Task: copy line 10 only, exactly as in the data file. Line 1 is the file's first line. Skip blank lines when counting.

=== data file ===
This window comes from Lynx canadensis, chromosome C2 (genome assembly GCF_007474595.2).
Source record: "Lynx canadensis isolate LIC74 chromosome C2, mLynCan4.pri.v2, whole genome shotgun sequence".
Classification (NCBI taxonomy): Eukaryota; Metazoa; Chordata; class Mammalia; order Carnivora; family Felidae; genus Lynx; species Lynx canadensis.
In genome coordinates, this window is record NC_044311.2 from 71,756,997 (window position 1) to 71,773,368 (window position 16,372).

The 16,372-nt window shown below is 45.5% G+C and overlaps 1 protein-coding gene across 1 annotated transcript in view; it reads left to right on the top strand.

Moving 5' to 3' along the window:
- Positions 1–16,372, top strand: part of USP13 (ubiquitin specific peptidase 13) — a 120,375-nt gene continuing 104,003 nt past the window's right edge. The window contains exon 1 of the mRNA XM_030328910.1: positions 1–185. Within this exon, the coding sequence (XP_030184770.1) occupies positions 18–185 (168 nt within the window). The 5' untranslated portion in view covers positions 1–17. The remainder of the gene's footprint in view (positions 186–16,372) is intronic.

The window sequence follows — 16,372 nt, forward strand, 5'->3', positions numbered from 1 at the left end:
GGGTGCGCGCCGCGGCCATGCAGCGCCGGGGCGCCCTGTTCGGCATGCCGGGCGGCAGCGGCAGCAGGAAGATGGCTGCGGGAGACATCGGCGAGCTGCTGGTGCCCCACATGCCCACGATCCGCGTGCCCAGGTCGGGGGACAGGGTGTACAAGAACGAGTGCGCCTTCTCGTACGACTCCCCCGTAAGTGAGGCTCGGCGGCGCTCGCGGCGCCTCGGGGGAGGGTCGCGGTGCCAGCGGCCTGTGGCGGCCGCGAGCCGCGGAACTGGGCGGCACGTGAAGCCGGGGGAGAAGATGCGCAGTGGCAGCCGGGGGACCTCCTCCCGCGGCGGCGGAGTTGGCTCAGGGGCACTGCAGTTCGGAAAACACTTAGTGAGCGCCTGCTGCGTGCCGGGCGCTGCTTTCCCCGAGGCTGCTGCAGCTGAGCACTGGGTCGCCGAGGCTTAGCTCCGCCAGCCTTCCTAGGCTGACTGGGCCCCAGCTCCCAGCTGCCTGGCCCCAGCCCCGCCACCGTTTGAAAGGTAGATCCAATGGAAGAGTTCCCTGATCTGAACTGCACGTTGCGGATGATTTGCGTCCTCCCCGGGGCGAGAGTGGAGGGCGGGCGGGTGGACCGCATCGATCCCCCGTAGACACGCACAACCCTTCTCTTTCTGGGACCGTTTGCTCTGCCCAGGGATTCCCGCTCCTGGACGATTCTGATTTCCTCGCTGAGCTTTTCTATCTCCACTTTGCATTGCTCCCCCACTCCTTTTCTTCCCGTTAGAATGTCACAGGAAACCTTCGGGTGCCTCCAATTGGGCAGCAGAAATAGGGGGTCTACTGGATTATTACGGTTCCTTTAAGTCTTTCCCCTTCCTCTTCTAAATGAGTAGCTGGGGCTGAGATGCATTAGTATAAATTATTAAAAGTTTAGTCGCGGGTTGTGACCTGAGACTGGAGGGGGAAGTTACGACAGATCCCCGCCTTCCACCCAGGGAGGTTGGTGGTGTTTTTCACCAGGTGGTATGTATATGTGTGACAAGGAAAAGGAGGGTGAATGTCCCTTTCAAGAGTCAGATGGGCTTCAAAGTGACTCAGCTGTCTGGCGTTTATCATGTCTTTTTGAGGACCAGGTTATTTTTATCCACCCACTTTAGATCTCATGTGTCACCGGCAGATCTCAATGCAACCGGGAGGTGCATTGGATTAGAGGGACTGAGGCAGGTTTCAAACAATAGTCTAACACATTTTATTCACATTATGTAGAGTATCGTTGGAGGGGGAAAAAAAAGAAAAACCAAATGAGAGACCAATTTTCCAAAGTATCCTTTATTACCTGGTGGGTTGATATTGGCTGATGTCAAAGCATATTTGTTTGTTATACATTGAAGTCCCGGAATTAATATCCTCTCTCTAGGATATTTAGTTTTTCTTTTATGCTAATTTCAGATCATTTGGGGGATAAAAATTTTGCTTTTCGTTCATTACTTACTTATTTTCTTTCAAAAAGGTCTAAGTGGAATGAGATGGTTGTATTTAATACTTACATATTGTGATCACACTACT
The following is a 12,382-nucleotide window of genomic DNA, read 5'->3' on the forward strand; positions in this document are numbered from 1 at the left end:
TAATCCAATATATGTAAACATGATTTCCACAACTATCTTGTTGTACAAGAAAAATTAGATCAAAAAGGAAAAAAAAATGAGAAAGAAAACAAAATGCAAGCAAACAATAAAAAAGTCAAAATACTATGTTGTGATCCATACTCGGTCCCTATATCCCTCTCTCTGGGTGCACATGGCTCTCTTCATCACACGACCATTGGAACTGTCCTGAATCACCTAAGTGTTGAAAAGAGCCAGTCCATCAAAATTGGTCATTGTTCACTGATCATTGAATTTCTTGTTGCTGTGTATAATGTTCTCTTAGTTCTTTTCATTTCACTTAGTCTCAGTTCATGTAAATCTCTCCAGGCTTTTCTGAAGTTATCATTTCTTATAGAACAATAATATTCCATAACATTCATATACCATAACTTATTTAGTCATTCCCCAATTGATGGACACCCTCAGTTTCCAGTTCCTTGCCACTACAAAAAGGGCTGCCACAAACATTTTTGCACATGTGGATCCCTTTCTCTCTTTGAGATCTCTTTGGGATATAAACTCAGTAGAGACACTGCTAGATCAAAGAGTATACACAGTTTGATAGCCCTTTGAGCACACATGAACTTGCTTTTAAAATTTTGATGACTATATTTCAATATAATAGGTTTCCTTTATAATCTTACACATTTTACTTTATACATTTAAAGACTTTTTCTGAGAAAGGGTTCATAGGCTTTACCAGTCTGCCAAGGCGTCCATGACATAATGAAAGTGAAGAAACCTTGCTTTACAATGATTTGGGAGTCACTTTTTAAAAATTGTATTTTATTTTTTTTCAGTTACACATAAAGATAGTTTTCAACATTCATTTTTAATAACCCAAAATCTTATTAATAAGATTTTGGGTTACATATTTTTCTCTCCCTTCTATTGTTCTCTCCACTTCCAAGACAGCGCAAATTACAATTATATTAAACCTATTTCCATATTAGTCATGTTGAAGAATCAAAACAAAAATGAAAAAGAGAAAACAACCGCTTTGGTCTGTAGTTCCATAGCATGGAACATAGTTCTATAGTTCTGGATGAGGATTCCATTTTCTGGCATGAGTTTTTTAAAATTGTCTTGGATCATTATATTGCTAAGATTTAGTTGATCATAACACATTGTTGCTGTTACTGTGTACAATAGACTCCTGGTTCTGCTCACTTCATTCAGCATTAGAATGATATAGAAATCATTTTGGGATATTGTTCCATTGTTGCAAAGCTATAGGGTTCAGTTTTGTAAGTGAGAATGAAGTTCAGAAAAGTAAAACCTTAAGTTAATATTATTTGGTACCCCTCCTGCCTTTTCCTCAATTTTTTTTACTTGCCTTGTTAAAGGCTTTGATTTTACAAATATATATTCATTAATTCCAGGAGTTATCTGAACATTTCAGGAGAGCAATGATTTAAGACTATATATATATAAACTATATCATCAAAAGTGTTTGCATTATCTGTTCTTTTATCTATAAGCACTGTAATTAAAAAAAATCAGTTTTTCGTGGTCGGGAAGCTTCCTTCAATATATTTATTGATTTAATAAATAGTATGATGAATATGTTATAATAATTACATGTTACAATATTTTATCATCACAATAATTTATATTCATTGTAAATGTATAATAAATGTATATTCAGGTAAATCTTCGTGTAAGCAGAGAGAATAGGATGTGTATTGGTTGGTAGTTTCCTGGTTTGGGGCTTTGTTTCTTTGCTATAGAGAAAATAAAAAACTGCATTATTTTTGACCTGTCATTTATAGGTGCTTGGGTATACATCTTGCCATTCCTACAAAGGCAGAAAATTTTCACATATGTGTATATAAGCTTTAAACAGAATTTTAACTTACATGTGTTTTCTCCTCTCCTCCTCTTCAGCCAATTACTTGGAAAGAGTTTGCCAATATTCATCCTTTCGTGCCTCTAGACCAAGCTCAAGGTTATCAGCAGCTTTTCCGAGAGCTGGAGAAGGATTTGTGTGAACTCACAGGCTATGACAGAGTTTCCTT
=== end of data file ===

The following is a 12,382-nucleotide window of genomic DNA, read 5'->3' on the forward strand; positions in this document are numbered from 1 at the left end: